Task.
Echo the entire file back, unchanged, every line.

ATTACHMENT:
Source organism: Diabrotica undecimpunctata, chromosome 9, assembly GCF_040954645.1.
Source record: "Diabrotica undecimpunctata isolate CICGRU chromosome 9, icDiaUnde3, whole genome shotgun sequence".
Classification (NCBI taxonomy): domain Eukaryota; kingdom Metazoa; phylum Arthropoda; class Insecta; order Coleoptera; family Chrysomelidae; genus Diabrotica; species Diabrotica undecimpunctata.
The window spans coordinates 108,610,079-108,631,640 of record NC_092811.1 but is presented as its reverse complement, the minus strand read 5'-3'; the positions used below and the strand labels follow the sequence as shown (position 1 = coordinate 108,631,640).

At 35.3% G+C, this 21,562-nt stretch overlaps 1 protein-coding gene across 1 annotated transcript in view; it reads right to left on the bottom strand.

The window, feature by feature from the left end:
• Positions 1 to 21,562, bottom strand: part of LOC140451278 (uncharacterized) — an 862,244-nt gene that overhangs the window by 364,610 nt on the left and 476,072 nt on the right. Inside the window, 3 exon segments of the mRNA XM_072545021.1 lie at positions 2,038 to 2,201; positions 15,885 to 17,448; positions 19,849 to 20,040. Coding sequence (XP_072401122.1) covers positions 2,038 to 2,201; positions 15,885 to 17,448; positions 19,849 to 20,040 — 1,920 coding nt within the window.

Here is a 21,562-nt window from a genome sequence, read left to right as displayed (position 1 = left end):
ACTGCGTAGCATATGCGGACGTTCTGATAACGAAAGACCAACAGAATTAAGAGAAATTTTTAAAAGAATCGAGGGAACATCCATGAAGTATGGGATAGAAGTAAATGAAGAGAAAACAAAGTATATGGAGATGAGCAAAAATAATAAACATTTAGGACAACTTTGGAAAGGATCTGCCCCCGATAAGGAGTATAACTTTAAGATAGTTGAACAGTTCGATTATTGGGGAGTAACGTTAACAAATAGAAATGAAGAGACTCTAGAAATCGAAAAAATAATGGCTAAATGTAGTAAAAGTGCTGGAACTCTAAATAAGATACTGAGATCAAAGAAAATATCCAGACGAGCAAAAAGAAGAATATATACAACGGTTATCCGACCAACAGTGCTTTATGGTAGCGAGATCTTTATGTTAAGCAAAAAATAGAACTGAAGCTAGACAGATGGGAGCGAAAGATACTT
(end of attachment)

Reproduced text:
Source organism: Diabrotica undecimpunctata, chromosome 9, assembly GCF_040954645.1.
Source record: "Diabrotica undecimpunctata isolate CICGRU chromosome 9, icDiaUnde3, whole genome shotgun sequence".
Classification (NCBI taxonomy): domain Eukaryota; kingdom Metazoa; phylum Arthropoda; class Insecta; order Coleoptera; family Chrysomelidae; genus Diabrotica; species Diabrotica undecimpunctata.
The window spans coordinates 108,610,079-108,631,640 of record NC_092811.1 but is presented as its reverse complement, the minus strand read 5'-3'; the positions used below and the strand labels follow the sequence as shown (position 1 = coordinate 108,631,640).

At 35.3% G+C, this 21,562-nt stretch overlaps 1 protein-coding gene across 1 annotated transcript in view; it reads right to left on the bottom strand.

The window, feature by feature from the left end:
• Positions 1 to 21,562, bottom strand: part of LOC140451278 (uncharacterized) — an 862,244-nt gene that overhangs the window by 364,610 nt on the left and 476,072 nt on the right. Inside the window, 3 exon segments of the mRNA XM_072545021.1 lie at positions 2,038 to 2,201; positions 15,885 to 17,448; positions 19,849 to 20,040. Coding sequence (XP_072401122.1) covers positions 2,038 to 2,201; positions 15,885 to 17,448; positions 19,849 to 20,040 — 1,920 coding nt within the window.

Here is a 21,562-nt window from a genome sequence, read left to right as displayed (position 1 = left end):
ACTGCGTAGCATATGCGGACGTTCTGATAACGAAAGACCAACAGAATTAAGAGAAATTTTTAAAAGAATCGAGGGAACATCCATGAAGTATGGGATAGAAGTAAATGAAGAGAAAACAAAGTATATGGAGATGAGCAAAAATAATAAACATTTAGGACAACTTTGGAAAGGATCTGCCCCCGATAAGGAGTATAACTTTAAGATAGTTGAACAGTTCGATTATTGGGGAGTAACGTTAACAAATAGAAATGAAGAGACTCTAGAAATCGAAAAAATAATGGCTAAATGTAGTAAAAGTGCTGGAACTCTAAATAAGATACTGAGATCAAAGAAAATATCCAGACGAGCAAAAAGAAGAATATATACAACGGTTATCCGACCAACAGTGCTTTATGGTAGCGAGATCTTTATGTTAAGCAAAAAATAGAACTGAAGCTAGACAGATGGGAGCGAAAGATACTT